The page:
The Queensland Blue, an Australian variety introduced to the U.S. in 1932, is another delicious variety. The blue-grey skin in varying shades is uneven on the surface with deep ribs and bright orange flesh. 10 to 20 lb.
It has a deep ribbing with a turban-buttercup shape. It is very similar to a Jarrahdale. When looked at from the side, I believe they affectionately look like Frankenstein's head. It has good baking quality and stores well.
They are long vines and the young fruit does not seem to like damp. I got this one because I let it grow out of the bed into the path where it got more air and sun. It's about 10-12 inches in diameter. The vines scarred around the vine borer and just kept growing. Harvest when it turns blue, then grey. Leave a bit of stem on. It has a dry flesh that is wonderful baked.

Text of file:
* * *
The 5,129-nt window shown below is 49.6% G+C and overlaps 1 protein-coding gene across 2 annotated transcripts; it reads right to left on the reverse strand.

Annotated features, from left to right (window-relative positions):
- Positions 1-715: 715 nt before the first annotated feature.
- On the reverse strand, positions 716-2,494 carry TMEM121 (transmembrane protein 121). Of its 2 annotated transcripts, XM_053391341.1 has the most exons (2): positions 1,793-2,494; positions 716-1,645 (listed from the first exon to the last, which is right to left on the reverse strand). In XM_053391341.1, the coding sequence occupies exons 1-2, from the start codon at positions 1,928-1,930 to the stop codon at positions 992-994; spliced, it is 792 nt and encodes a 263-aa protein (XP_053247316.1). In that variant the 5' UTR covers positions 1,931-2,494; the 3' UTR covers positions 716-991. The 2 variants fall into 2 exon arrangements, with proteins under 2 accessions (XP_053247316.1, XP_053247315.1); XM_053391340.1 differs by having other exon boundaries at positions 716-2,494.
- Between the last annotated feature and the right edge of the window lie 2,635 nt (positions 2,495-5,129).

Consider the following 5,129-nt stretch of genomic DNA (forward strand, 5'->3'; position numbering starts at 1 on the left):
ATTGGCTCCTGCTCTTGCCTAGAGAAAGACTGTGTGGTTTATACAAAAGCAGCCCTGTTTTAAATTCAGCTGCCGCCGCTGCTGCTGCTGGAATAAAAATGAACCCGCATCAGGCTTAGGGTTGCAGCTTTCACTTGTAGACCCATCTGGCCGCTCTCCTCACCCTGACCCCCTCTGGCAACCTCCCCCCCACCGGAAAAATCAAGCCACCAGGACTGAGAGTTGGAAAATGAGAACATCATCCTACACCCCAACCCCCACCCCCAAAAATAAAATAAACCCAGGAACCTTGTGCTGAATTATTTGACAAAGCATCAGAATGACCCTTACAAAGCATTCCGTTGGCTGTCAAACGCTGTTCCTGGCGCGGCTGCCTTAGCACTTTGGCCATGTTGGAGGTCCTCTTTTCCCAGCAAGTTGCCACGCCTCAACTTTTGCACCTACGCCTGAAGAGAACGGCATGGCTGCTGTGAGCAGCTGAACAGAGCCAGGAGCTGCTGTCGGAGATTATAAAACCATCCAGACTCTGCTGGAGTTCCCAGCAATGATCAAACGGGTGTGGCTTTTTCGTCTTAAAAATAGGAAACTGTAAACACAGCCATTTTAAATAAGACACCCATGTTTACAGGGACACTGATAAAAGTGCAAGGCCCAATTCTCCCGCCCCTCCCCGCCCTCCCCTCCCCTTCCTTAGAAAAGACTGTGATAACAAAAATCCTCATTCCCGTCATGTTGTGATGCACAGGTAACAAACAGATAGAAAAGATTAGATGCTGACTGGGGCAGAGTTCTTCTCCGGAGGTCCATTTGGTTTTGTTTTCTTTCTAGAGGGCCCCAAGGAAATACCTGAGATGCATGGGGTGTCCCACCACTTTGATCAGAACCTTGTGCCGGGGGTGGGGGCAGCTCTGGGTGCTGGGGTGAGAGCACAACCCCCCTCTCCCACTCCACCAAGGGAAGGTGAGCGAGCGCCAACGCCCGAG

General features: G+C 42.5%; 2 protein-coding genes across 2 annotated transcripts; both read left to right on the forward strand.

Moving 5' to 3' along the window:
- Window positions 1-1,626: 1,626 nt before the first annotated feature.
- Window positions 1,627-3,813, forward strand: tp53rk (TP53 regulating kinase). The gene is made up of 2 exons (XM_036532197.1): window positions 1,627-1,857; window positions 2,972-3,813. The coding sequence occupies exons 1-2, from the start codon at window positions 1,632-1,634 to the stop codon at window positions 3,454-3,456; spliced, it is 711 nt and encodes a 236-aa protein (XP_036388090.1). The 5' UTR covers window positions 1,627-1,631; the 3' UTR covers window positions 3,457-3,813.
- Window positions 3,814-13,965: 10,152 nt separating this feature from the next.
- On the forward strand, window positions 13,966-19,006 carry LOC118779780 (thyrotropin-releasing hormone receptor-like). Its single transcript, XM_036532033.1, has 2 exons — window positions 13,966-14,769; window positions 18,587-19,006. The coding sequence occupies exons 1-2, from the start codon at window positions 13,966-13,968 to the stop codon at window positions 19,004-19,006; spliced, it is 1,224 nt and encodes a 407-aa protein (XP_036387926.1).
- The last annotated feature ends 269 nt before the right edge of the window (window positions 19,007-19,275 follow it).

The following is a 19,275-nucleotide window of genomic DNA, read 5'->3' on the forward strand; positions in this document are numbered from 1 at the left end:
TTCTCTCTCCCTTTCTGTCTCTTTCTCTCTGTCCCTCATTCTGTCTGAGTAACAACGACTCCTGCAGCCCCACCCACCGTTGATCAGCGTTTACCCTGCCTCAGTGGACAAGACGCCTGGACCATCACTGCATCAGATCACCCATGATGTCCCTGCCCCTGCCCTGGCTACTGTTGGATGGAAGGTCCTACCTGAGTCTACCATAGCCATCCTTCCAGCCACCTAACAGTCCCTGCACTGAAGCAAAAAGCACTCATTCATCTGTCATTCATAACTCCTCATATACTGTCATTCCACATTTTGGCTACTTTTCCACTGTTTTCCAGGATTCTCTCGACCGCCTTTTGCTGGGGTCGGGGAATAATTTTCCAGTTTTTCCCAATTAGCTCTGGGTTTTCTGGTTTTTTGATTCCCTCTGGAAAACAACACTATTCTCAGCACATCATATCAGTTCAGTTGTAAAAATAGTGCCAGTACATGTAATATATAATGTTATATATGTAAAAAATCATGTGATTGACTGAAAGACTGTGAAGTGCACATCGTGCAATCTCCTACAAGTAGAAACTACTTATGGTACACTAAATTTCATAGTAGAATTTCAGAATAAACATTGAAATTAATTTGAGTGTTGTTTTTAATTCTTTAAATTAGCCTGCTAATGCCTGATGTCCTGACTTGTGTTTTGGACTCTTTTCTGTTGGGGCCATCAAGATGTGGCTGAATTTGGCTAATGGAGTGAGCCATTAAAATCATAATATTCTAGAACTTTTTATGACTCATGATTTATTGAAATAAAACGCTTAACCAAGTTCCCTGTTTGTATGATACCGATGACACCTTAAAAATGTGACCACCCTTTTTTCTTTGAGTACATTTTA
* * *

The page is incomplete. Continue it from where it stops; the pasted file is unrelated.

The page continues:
New Zealand Blue
An unusual heirloom with electrifying blue skin from New Zealand. Cut into this beautiful squash to reveal an intensely orange flesh. The flavor is incredible--sweet and nutty when roasted. Fruits average 6-8 pounds and will keep well over the winter. 110 days.
This is a very rare and old Australian Heirloom variety. It was bred in Queensland in 1910 as a cross between 3 local varieties. The fruit is round and flat with rind that is a smooth blue-green colour with at least 20 deep ribs. Inside, the yellow flesh is firm, moist and delicious. With maturity, the rind becomes quite hard, which means this would be a great long keeper. Our fruit weighed between 4kg and 5kg and were picked at around 100 days. The vines are large, but quite productive.